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Let’s be honest: replacing items you’re familiar with is never fun.

I still have a space in my closet for my nearest-and-dearest articles of clothing that I can’t bring myself to donate. And I definitely have that oh-so-common “junk drawer” where I store those things I “might need” in the future.

So, it doesn’t surprise me that many of my patients wait years to replace their hearing aids.

I think it’s a normal part of human nature.

Unfortunately, hearing aids don’t last a lifetime. And your old hearing aids can cause you more trouble than their worth.

At some point, you have to replace them. But how do you know when it’s time?


How Long Should Hearing Aids Last?

Hearing aids are designed to last for a while, but they aren’t designed to last forever. Depending on your manufacturer and use, your hearing aids will probably last around 4 to 10 years.

In general, I recommend that patients start discussing replacement hearing aids at around the 3-year mark.

Of course, your hearing aids may last much longer than 3 years, but you want to have a game plan set-in-place for the inevitable day.

Are you worried about having to replace your beloved hearing aids? Don’t worry! It’s not all bad. Hearing aid technology is constantly improving, so you’ll likely find that newer hearing aids are even better and more comfortable than your old pair.

There are tons of exciting hearing aid solutions on the market. For example, newer Invisible-In-Canal (IIC) hearing aids are virtually invisible, and some have batteries that last for months (if not years).

Replacing or upgrading hearing aids can actually be a fun and transformative experience.

You may find a new pair that completely changes how you engage and interact with the outside world.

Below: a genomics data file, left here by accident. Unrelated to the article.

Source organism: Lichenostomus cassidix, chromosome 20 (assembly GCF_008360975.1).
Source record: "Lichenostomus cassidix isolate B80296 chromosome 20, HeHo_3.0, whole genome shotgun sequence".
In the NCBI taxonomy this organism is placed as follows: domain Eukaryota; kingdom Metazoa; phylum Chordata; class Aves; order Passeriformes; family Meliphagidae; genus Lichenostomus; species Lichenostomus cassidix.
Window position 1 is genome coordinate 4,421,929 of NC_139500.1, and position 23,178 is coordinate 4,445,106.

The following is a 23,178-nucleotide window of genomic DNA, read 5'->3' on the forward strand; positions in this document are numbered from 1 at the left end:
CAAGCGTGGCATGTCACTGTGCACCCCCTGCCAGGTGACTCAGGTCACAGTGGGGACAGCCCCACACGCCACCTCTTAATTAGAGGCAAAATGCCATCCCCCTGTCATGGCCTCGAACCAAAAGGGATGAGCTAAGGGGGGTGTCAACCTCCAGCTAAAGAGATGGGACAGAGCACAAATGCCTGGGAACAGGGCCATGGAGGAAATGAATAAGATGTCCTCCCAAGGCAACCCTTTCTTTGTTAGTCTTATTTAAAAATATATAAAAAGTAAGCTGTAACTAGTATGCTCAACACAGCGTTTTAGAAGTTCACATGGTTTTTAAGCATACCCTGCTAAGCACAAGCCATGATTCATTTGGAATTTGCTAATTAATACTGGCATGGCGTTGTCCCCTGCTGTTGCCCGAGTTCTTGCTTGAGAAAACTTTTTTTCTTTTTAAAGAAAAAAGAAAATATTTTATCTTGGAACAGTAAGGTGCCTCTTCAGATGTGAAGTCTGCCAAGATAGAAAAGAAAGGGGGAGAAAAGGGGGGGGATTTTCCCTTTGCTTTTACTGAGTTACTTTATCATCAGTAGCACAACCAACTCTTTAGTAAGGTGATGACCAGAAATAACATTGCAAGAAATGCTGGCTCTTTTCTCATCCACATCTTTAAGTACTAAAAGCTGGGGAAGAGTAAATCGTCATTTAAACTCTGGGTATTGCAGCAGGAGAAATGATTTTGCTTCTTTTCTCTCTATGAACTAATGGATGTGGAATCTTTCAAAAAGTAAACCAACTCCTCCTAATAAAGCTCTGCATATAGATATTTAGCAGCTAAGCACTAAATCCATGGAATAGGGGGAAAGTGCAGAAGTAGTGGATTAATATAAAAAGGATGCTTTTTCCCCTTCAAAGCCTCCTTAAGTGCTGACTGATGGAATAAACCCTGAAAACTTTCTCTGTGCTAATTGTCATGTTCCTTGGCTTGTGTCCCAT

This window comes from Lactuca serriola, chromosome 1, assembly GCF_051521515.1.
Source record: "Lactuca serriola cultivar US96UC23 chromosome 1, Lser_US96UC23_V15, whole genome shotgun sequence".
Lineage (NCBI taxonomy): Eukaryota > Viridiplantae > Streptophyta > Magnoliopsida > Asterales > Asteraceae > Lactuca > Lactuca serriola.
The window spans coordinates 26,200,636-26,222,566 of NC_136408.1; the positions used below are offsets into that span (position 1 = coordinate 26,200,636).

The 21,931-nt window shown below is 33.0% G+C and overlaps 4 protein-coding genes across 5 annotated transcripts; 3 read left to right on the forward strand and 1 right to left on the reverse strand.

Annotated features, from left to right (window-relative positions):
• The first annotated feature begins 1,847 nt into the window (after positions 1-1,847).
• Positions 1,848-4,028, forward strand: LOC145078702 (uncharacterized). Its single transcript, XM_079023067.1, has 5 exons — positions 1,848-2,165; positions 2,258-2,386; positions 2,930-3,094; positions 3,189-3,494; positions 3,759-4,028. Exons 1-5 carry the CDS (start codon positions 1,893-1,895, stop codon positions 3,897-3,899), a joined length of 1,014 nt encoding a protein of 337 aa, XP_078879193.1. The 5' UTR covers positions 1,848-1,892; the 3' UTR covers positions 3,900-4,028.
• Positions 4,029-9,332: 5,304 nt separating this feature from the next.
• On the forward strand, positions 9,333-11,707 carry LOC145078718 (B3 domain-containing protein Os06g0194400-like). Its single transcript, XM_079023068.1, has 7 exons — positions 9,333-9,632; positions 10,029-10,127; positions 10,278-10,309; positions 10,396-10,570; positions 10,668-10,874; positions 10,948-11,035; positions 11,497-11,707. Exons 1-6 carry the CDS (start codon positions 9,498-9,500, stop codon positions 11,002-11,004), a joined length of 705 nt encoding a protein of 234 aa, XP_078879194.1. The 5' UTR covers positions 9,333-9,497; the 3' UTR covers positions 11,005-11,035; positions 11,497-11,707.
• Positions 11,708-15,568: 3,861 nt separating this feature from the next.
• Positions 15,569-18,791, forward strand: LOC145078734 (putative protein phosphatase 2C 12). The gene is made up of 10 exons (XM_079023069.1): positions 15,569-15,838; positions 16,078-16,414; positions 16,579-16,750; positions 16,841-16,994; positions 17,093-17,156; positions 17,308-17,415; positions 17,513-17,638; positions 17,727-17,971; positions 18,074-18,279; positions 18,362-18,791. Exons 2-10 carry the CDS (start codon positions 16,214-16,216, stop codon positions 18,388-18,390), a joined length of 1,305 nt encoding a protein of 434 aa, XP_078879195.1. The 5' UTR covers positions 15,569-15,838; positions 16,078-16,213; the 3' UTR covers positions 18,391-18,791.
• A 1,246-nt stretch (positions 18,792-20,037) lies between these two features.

And don’t fret. You can add store those old hearing aids in the back of the closet with those old pieces of clothing.

At our clinic, we usually urge people to keep their old hearing aids as a backup.

Alternatively, we donate old hearing aids to the Georgia Lions Lighthouse — a charity dedicated to providing vision & hearing care for uninsured Georgia residents.

When Should You Upgrade or Change Hearing Aids?

It depends. Everyone is different, and every person uses hearing aids uniquely.

A person who only uses their hearing aids during certain activities may not need to upgrade for a decade, while someone that uses their hearing aids daily may require an upgrade in 3 years.

In general, the more active and demanding your listening situation is, the earlier you need to upgrade.

Over time, your hearing worsens slightly, so it’s always a good idea to get regular checkups at your local hearing center.

Of course, there are plenty of reasons to upgrade that doesn’t involve an immediate need to replace your old hearing aids.

A new hearing aid might catch your eye, or technological advances in hearing technology may produce a better overall solution for your unique hearing needs.

You may desire a different type of hearing aid that fits your ear better.

Or, you may be replacing your child’s hearing aids. The National Institute on Deafness and Other Communication Disorders (NIDCD) recommends that parents replace their child’s hearing aids regularly — since their ears grow relatively fast.

Are You Ready to Upgrade?

Here’s a simple truth: you need to discuss your hearing situation with your local hearing clinic.

There are simply too many variables involved in upgrading hearing aids.

Chances are, your hearing specialist will perform a hearing test and diagnose any issues with your existing hearing aid. Your hearing specialist may even be able to fix any issues with your current hearing aids.

Are you on the fence about upgrading your hearing aids?

Schedule an appointment with our hearing specialists.

We can help you figure out whether you need to upgrade and give you the resources and advice you need to choose the perfect hearing aid.

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Melissa Gay

Melissa Gay has been in the business of creating hearing solutions for 25 years now. She understands the trials and tribulations related to hearing loss. Having a deaf sister, as a result of meningitis at the age of two, Melissa has grown up dealing with the challenges created by deafness.